Jacqueline Cochran-Spring Semester Project

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Jacqueline Cochran - Spring Semester Project
Jacqueline Cochran, whose given name was Bessie Lee Pittman, ran a multi-million dollar company, broke numerous aviation records and was the first woman to become involved in piloting programs. Just as Mary Curie, Amelia Earhart, and Susan B. Anthony are appreciated names that define an era, there are also underrated historical figures such as Jacqueline Cochran that should be acknowledged.
Cochran, born on May 11th, 1906, was the youngest of five children of Ira Pittman and Mary Grant in Muscogee, Florida. She began working at cotton mills to support her family for fourteen years. In Between that time, she had moved to Georgia, married Robert Cochran; yet after their son unfortunately passed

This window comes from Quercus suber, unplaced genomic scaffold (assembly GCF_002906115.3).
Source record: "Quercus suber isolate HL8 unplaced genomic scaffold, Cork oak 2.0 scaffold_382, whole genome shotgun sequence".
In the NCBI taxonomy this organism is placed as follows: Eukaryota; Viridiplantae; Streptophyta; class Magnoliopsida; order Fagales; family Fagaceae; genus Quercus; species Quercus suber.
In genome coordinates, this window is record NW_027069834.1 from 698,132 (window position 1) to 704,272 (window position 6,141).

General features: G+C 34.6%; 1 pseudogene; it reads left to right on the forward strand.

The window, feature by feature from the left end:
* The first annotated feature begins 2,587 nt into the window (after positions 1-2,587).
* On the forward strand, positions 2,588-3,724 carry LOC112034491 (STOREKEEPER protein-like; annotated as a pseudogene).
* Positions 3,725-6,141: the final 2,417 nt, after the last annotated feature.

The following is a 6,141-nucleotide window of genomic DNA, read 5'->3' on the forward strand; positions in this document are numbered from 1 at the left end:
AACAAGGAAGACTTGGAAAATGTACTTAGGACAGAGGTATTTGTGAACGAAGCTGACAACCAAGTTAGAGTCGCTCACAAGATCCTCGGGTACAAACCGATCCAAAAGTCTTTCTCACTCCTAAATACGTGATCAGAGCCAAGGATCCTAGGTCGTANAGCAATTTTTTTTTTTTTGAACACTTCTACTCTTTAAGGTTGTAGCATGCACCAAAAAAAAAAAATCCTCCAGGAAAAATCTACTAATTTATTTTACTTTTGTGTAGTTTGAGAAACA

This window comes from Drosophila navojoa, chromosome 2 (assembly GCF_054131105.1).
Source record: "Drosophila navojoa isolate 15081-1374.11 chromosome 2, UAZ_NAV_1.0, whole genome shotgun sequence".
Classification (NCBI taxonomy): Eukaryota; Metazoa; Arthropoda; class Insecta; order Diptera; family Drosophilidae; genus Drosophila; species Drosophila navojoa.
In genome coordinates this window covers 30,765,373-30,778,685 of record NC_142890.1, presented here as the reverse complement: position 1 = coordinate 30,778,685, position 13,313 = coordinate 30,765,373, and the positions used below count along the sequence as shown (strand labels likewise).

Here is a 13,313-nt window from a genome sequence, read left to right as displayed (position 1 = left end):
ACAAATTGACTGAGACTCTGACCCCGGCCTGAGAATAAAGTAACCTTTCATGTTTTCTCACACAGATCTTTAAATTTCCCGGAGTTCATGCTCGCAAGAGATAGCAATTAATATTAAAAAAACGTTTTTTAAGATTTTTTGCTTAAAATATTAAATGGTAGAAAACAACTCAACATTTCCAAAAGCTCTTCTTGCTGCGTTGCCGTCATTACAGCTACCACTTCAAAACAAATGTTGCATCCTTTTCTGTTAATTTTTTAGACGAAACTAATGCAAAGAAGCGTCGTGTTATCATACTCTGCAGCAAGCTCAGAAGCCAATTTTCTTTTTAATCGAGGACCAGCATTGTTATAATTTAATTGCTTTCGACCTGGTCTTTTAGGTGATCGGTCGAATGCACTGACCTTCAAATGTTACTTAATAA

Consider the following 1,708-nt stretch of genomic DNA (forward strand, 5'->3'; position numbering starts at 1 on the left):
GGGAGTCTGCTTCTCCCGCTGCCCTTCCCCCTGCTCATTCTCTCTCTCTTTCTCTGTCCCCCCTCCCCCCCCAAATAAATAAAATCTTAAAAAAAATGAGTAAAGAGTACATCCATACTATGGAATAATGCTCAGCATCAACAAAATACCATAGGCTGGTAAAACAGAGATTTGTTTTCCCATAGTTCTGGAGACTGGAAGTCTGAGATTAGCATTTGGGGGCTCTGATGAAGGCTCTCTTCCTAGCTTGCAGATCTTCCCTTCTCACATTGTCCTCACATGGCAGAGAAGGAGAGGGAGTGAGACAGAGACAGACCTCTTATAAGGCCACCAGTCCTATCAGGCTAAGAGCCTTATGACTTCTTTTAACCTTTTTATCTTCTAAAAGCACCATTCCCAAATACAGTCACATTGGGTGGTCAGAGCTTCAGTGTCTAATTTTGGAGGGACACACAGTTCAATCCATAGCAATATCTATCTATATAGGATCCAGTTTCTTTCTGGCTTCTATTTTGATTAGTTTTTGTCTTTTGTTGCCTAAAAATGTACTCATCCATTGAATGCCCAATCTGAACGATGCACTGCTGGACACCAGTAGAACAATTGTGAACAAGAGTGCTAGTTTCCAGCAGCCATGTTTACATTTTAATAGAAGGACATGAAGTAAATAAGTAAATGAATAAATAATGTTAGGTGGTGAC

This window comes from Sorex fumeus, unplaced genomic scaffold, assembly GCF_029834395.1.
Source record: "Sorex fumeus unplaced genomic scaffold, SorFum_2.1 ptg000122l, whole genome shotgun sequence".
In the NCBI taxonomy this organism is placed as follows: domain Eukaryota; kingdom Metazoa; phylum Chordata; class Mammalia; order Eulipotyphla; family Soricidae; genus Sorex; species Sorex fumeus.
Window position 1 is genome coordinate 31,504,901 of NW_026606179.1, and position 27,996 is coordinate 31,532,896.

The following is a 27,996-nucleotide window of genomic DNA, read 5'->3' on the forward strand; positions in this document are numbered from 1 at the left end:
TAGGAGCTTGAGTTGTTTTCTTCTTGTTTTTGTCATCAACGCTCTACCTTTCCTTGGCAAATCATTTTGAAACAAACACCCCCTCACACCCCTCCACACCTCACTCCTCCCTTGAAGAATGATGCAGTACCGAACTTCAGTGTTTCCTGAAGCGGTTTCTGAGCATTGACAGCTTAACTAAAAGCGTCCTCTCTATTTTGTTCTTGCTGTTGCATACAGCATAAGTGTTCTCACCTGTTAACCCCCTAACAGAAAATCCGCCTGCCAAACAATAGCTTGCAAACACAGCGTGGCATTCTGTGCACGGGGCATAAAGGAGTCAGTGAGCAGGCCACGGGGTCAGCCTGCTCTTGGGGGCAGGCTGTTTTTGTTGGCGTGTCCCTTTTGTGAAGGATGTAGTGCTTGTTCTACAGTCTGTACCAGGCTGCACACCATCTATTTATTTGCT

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Cochran won, ultimately encouraging her to enter into aviation competitions and events. In 1934, she entered her first contest called the MacRobertson London-to-Australia race. This began her multiple enrollments for races, in which she will have won several competitions in ’38, ‘39, ’40 and ‘41. This will have earned her to travel to England to scrutinize the "Wings for Britain" program, a system that ferried American built aircraft to Britain. During World War II, 1943, she was delegated to the General Staff of the U.S. Army Air Forces to instruct all stages of the Women Airforce Service Pilots (WASP) program. Jacqueline's last major milestone was in 1953 when she broke a speed and distance record. She received an award for the accomplishment, becoming the first woman to break the sound barrier and also hold more speed and distance records than any pilot in history. Jacqueline’s other awards consist of the Women‘s National Aviation Association award for being a superior woman pilot, the Distinguished Service Medal in 1945 for the work she achieved while head of the WASPs, and fourteen of the Harmon Trophies for being the best female

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